Ukraine's largest lender PrivatBank, nationalised in late 2016, has reported a five-fold year-on-year jump in net profit to UAH27.4bn ($1.1bn) in January-September., as a court in Kyiv delayed its verdict on whether to return the bank to its former owner.
The result is a new record high for the bank and Ukraine’s banking system, according to the bank's statement e-mailed to bne IntelliNews on October 9.
PrivatBank's net commission income stood at UAH13.3bn and net interest income at around UAH14.7bn.
Since the bank’s nationalisation a new management team has been put in place that has been cleaning up the balance sheet. The first task was to separate out all the “fraud loans,” as the new Privatbank CFO Anna Samarina described them to bne IntelliNews in an exclusive interview in June.
The bank’s new management and former governor of the National Bank of Ukraine (NBU) Valaria Gontareva told bne IntelliNews in separate interviews that the former owners lead by oligarch Ihor Kolomoisky looted UAH200bn from the bank, or $7.6bn, not the $5.5bn that is still widely reported.
Despite threats of legal action, Kolomoisky has returned none of this money and indeed is demanding the state pay him $2bn in compensation for nationalising his bank.
While the bank has been put back into profit and is running normally, those non-performing loans (NLPs) continue to weight on the bank’s balance sheet. The Ukrainian banking sector continues to suffer from high NPL ration but as the sector as a whole has returned to profit banks have started retiring bad debt and the sector’s aggregate NPL ratio fell to below 50% for the first time. However, as Kolomoisky has returned none of the money he siphoned out of Privatbank continues to have the highest NPL ratio in the sector with 80.92% of its debt in arrears, down slightly from September last year’s 84.2%.
Kolomoisky’s case against Privatbank delayed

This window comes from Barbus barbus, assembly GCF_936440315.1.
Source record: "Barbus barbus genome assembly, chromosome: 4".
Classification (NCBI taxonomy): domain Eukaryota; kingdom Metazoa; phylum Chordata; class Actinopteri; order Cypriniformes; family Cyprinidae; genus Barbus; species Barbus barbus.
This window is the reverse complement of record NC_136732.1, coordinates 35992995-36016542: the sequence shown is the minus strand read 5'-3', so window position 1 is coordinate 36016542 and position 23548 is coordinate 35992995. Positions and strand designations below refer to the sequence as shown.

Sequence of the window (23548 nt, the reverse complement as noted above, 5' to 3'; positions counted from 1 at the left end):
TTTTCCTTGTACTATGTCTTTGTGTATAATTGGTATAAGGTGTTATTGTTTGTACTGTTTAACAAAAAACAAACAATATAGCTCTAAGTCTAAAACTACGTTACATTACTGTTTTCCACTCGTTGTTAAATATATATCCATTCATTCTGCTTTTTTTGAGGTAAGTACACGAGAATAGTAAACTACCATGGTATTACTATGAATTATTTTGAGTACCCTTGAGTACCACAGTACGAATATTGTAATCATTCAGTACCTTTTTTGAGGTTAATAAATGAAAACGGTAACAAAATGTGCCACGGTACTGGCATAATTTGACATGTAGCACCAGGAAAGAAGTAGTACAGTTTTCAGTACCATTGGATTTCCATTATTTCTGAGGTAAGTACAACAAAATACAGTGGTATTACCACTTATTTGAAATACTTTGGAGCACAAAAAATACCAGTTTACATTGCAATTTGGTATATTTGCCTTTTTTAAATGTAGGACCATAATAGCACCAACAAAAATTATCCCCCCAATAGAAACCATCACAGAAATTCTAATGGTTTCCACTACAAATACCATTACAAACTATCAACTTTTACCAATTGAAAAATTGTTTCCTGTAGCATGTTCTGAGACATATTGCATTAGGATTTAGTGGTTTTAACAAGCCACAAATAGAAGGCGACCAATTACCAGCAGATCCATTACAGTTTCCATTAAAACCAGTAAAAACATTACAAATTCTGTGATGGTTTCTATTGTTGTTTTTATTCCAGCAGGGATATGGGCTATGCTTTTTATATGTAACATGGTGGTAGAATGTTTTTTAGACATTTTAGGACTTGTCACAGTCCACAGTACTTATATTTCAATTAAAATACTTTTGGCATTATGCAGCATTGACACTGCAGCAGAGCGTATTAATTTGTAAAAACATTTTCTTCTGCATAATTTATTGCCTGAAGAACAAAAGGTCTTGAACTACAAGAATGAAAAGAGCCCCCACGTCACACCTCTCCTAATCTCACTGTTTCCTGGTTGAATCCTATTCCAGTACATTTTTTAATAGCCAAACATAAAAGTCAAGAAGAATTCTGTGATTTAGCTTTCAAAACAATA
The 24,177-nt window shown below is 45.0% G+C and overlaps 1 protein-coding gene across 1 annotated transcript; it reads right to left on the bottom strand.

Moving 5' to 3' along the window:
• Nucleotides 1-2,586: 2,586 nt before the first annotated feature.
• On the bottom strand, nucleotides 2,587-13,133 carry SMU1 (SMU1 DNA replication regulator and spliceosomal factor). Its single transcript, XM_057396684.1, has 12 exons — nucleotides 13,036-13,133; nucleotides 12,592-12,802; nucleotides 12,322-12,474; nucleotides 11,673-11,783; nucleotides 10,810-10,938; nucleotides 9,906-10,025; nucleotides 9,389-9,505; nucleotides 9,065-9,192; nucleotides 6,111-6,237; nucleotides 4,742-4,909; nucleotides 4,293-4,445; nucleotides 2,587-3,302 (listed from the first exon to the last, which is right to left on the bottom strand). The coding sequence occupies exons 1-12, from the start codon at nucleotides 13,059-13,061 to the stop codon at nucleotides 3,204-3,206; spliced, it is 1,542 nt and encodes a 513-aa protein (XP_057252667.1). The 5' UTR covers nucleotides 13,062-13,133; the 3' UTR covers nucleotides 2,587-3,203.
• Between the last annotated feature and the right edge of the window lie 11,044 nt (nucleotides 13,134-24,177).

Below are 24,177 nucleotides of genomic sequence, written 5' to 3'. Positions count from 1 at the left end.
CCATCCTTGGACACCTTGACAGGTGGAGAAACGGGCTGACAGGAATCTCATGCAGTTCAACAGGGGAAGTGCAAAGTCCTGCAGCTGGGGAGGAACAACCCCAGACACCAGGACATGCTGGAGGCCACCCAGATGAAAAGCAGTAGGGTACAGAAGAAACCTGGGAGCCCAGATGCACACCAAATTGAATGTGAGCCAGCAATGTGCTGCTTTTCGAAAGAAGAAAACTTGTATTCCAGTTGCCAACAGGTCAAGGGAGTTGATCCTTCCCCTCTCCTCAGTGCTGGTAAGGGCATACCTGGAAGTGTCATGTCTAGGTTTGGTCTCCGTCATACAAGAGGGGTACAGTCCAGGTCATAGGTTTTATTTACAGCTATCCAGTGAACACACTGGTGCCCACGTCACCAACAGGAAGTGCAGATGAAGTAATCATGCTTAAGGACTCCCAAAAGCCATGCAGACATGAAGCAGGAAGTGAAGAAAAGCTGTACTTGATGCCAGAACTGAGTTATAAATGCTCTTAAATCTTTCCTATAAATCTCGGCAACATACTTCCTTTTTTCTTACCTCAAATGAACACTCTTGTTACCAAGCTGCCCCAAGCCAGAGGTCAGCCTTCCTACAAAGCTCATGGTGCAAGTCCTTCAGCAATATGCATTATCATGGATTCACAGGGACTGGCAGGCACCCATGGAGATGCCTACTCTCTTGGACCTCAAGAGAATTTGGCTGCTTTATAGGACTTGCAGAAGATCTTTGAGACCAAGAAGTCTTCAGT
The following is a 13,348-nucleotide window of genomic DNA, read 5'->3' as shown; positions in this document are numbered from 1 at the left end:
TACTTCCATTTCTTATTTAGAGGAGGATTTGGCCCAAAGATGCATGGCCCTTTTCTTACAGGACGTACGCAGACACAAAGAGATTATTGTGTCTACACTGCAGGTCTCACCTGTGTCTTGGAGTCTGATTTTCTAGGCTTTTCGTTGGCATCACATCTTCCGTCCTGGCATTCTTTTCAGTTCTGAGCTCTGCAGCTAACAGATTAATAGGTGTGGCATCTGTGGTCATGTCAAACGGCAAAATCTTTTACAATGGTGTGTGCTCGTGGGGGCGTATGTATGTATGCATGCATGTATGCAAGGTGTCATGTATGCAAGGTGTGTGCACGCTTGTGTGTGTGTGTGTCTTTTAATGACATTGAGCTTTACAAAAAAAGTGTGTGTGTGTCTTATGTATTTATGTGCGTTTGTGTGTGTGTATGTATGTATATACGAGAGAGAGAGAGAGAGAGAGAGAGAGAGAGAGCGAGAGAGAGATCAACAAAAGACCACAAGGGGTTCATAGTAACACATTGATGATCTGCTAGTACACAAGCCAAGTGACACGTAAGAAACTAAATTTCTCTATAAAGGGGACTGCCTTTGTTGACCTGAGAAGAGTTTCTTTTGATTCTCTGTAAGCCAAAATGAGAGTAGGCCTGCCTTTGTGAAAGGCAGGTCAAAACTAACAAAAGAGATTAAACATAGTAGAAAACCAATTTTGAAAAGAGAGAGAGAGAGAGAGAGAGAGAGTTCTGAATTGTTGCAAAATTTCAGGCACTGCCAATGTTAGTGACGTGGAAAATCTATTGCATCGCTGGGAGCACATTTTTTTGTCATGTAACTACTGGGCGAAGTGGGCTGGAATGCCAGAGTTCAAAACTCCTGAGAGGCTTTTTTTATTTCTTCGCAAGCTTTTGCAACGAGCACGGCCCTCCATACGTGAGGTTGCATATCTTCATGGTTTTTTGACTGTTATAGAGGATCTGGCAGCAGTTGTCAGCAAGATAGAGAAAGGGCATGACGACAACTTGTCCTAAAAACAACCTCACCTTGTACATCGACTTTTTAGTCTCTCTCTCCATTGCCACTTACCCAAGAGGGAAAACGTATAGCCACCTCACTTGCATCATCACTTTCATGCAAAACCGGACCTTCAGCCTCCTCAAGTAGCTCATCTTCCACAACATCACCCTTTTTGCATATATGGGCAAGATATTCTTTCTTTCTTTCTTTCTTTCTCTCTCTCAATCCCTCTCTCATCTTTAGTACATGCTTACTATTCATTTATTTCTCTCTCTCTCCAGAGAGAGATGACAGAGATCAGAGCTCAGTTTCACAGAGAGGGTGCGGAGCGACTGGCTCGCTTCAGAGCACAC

In the meantime Kolomoisky continues to attack the bank in court. The nationalisation of Privatbank was a condition of the International Monetary Fund (IMF) help, but Ukrainian president Volodymyr Zelenskiy continuing silence on the issue of a potential denationalisation of the bank has unsettled investors and the Fund, which left Kyiv in September without signing off on a new deal, citing worries over PrivatBank’s future and the guarantees of the central bank’s independence as the cause.
A new case brought by Kolomoisky against the bank was due to be heard on October 9, but the Kyiv Economic Court has delayed the verdict on the claim by Kolomoisky against the nationalisation of PrivatBank to October 17, the bank's legal adviser Andriy Pozhydayev told Interfax after the court concluded primary hearing on the case on October 8.
The court upcoming debates on the case will resume on October 17 announce which it is expected to deliver its ruling. According to lawyers of the National Bank of Ukraine (NBU), the court refused to open the debates to the public, which are being held behind closed doors, citing the sensitive content of banking secrets being disclosed.
In this case, the court is studying Kolomoisky’s appeal and that of Cypriot company Triantal Investments (both are former shareholders of the bank) to recognise as invalid a sales-purchase agreement between the former shareholders and the Finance Ministry concluded on December 21, 2016 that is the basis of the nationalisation.
In April, the Kyiv Administrative Court ruled upon hearing an appeal by former co-owner of the bank Ihor Kolomoisky that the procedure whereby the state participates in resolving the insolvent PrivatBank was out of compliance with applicable laws.
The same day, the court ruled for the cancellation of the NBU's resolution determining a list of related parties of PrivatBank. That resolution listed the legal entities that fell under the bank's bail-in procedure - which involved the writing down of $1.1bn of the bank’s liabilities (including $550mn in Eurobonds).
The bail-in followed the recognition of PrivatBank's insolvency and preceded its nationalization in December 2016. The court ruling was based on a claim filed by its former key shareholder, Kolomoisky, and his related entity, Triantal Investments Ltd.
The decision grants former PrivatBank shareholders the ability to reclaim their funds that were bailed in during the nationalisation, the NBU stated, stressing that it was a first-tier court ruling and therefore doesn't take immediate effect. The NBU has promised to appeal the ruling.
Kolomoisky returned to Ukraine on May 16 from Israel, ending an absence in Ukraine that began in June 2017. On May 12, another former co-owner of PrivatBank, Gennady Bogolyubov, also returned to Ukraine from Israel.